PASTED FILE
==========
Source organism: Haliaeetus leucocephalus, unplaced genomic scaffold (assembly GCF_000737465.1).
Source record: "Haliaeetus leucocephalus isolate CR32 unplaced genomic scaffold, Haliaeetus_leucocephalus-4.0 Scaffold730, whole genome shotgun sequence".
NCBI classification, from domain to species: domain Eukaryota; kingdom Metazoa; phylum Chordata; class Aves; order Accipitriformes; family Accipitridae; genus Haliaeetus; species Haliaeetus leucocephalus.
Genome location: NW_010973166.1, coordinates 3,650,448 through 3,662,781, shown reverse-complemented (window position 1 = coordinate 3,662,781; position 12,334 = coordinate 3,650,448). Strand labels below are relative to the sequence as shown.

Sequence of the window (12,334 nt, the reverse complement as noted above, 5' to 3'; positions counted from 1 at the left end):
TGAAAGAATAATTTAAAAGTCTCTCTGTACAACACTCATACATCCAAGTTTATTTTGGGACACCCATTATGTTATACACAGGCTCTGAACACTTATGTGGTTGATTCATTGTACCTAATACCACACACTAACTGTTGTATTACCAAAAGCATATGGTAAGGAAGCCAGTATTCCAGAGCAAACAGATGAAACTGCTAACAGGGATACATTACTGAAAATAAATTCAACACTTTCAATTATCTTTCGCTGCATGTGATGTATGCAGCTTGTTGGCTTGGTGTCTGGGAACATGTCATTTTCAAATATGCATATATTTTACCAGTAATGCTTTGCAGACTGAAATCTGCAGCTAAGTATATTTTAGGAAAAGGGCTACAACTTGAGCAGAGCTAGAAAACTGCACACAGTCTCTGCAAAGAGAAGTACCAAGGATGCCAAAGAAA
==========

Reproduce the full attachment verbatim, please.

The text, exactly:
Source organism: Haliaeetus leucocephalus, unplaced genomic scaffold (assembly GCF_000737465.1).
Source record: "Haliaeetus leucocephalus isolate CR32 unplaced genomic scaffold, Haliaeetus_leucocephalus-4.0 Scaffold730, whole genome shotgun sequence".
NCBI classification, from domain to species: domain Eukaryota; kingdom Metazoa; phylum Chordata; class Aves; order Accipitriformes; family Accipitridae; genus Haliaeetus; species Haliaeetus leucocephalus.
Genome location: NW_010973166.1, coordinates 3,650,448 through 3,662,781, shown reverse-complemented (window position 1 = coordinate 3,662,781; position 12,334 = coordinate 3,650,448). Strand labels below are relative to the sequence as shown.

Sequence of the window (12,334 nt, the reverse complement as noted above, 5' to 3'; positions counted from 1 at the left end):
TGAAAGAATAATTTAAAAGTCTCTCTGTACAACACTCATACATCCAAGTTTATTTTGGGACACCCATTATGTTATACACAGGCTCTGAACACTTATGTGGTTGATTCATTGTACCTAATACCACACACTAACTGTTGTATTACCAAAAGCATATGGTAAGGAAGCCAGTATTCCAGAGCAAACAGATGAAACTGCTAACAGGGATACATTACTGAAAATAAATTCAACACTTTCAATTATCTTTCGCTGCATGTGATGTATGCAGCTTGTTGGCTTGGTGTCTGGGAACATGTCATTTTCAAATATGCATATATTTTACCAGTAATGCTTTGCAGACTGAAATCTGCAGCTAAGTATATTTTAGGAAAAGGGCTACAACTTGAGCAGAGCTAGAAAACTGCACACAGTCTCTGCAAAGAGAAGTACCAAGGATGCCAAAGAAA